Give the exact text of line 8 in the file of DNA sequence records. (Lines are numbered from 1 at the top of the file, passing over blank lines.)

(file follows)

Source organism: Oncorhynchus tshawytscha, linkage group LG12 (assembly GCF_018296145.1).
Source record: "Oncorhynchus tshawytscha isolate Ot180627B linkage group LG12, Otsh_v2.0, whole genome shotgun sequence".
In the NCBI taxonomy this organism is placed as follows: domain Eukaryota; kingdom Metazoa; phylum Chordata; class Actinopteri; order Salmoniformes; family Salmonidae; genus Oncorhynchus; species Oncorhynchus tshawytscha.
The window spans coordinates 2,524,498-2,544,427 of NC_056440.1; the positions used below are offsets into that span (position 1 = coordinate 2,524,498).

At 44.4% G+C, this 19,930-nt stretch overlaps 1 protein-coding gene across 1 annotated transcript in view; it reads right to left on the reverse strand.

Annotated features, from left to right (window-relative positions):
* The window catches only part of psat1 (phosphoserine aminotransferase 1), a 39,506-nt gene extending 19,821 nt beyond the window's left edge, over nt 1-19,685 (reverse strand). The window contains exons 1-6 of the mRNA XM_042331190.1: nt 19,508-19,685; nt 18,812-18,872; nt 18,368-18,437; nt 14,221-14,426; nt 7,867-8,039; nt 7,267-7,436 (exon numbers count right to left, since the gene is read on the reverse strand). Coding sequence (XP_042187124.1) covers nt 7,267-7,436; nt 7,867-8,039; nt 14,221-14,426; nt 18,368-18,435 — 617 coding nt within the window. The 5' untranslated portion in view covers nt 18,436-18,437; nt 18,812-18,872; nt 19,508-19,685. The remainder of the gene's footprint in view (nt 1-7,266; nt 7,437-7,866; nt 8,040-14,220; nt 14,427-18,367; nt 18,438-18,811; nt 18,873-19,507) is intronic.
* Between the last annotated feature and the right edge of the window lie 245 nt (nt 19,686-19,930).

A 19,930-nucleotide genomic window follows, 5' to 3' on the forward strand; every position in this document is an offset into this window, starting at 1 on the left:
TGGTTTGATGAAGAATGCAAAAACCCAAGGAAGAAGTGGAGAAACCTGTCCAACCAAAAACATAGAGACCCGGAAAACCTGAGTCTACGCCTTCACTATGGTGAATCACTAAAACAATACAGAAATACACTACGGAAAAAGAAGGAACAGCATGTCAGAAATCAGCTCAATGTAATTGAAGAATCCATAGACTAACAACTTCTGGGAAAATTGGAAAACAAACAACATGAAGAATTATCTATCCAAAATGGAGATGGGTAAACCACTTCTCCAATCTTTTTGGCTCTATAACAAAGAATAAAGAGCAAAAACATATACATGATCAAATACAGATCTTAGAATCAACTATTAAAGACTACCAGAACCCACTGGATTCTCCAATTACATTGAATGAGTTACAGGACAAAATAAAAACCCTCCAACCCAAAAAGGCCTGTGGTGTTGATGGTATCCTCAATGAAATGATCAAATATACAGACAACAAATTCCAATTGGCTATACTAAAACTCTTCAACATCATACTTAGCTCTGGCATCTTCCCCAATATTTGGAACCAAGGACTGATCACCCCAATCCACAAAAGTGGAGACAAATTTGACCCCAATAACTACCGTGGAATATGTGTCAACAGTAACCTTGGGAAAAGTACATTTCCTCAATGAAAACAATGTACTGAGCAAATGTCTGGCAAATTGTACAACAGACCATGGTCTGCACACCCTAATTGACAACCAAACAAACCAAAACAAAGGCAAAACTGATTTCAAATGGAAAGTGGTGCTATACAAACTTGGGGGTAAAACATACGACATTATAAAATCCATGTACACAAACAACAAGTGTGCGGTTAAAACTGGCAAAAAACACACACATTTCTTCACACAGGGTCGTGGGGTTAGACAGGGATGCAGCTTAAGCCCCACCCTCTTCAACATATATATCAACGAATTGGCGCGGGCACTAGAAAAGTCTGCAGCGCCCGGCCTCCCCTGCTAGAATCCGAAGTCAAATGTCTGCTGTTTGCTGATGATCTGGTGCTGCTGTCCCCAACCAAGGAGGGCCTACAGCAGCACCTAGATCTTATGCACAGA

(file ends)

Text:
* Between the last annotated feature and the right edge of the window lie 245 nt (nt 19,686-19,930).